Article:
Blog tagged "ginger syrup" - Verdant Kitchen
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October 04, 2018


cocktails ›   ginger syrup ›  

How the classic Moscow Mule got its name and copper mugs

It's National Vodka Day! Yes, there is, in fact, a National Vodka Day, so let's take this opportunity to celebrate it with the very best ingredients.

Then Moscow Mule is such a great cocktail.  (Get the kit here with mugs, ginger syrup, and recipe cards)A few simple ingredients and you have a refreshing cocktail that has broad appeal. Combine it with copper mugs and it's eye-catching!

It seems like so many iconic drinks started out as a marketing campaign. Most accounts have a John G. Martin buying the rights to the Russian Smirnoff brand in the late 1930s only to find that vodka was not the drink of choice. The Second World War was yet to burst upon the world, but the memories of WWI and the Russian Revolution were still fresh. The story goes (and this coincidence is perhaps a bit of a stretch) that Martin was discussing his issue getting vodka sales moving with two friends, one with a similar problem with ginger ale and one with copper mugs. This is just a crazy enough combination to possibly be true. The three set about solving this business problem by combining their respective products into a newly manufactured drink - the Moscow Mule. Just as I can personally attest (as an Australian) that the "blooming onion" only exists at Outback Steakhouse and nowhere in Australia, the Moscow Mule was a marketing creation and not the historic drink of Cossack warriors.

Nevertheless, what was handed down since the 1930s has become a favorite. The drink has been made with ginger ale, but we've found that by using our Ginger Syrup you can better control the flavor.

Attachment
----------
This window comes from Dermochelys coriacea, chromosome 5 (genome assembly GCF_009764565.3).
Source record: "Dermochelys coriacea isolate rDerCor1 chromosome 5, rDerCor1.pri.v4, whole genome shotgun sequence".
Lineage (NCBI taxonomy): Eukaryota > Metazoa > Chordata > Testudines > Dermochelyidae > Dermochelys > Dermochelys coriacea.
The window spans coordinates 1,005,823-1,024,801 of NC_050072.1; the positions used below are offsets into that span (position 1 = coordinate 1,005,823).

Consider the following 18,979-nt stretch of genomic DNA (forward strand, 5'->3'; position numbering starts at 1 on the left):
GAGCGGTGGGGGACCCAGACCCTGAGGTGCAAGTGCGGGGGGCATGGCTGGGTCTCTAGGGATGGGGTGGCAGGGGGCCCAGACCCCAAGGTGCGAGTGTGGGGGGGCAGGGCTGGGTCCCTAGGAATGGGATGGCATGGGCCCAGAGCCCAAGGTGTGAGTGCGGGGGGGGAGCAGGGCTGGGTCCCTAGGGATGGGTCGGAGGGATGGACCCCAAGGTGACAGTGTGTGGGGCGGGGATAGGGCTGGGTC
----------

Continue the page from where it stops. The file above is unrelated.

Moscow Mule Recipe



Ginger Syrup

Enjoy responsibly - give as a gift generously!

June 27, 2018


Fruit ›   ginger syrup ›   recipe ›  

Recipe - Grilled Fruit Kebabs with Ginger Syrup

A selection of your favorite summer fruits - strawberries, pineapple, peaches, grapes work well - drizzled with Verdant Kitchen® Ginger Syrup and grilled. An easy side dish or dessert that's sure to add some healthy flair to your picnic or barbecue!

Summer fruit kebabs with Verdant Kitchen® Ginger Syrup
Download the Recipe


  1. Fresh fruit - 3-4 of your favorites such as strawberries, pineapple, peaches, grapes.
  2. Verdant Kitchen Ginger Syrup - 1 tbsp.
  3. Wooden skewers - soaked in water for 20-30 minutes.


Prep time: 5 minutes
Cooking time: 2 minutes
Servings: 4


  1. Prepare fruit, cutting larger pieces into 1-inch cubes.
  2. Thread the fruit on the skewers.
  3. Drizzle the fruit with Verdant Kitchen® Ginger Syrup and place the skewers on the grill.
  4. Grill, turning once, until marks appear, 2-3 minutes. Transfer to a serving platter.

Verdant Kitchen® products used in this recipe

Ginger Syrup

June 03, 2018


ginger syrup ›   recipe ›  

When Harry Met Meghan - a toast to Gingers everywhere.

When Harry Met Meghan
At the Royal Wedding private reception hosted by the groom's dad at Frogmore House, it was reported that the couple had a specially crafted "ginger" cocktail celebrating Prince Harry's famous red hair. That George Clooney jumped over the bar and created this drink to toast one of the world's most loved gingers or not is still disputed.
Now love the term or hate it, "Gingers" hold a very special place in history and a  very special place in our hearts at the ginger-loving Verdant Kitchen®.
Where the term "ginger" came from when referring to those with red hair is also unclear. Perhaps the most likely is the warmth that ginger delivers and the association with the warmth of the color red.
Our cocktail research department (referred to in-house as the CRD) has been hard at work! After much sleuthing, the CRD has concluded that it was a Rum and Ginger cocktail. Thrown off the track early by rumors of the inclusion of elderflowers, which never made much sense to us, the CRD has suggested the following: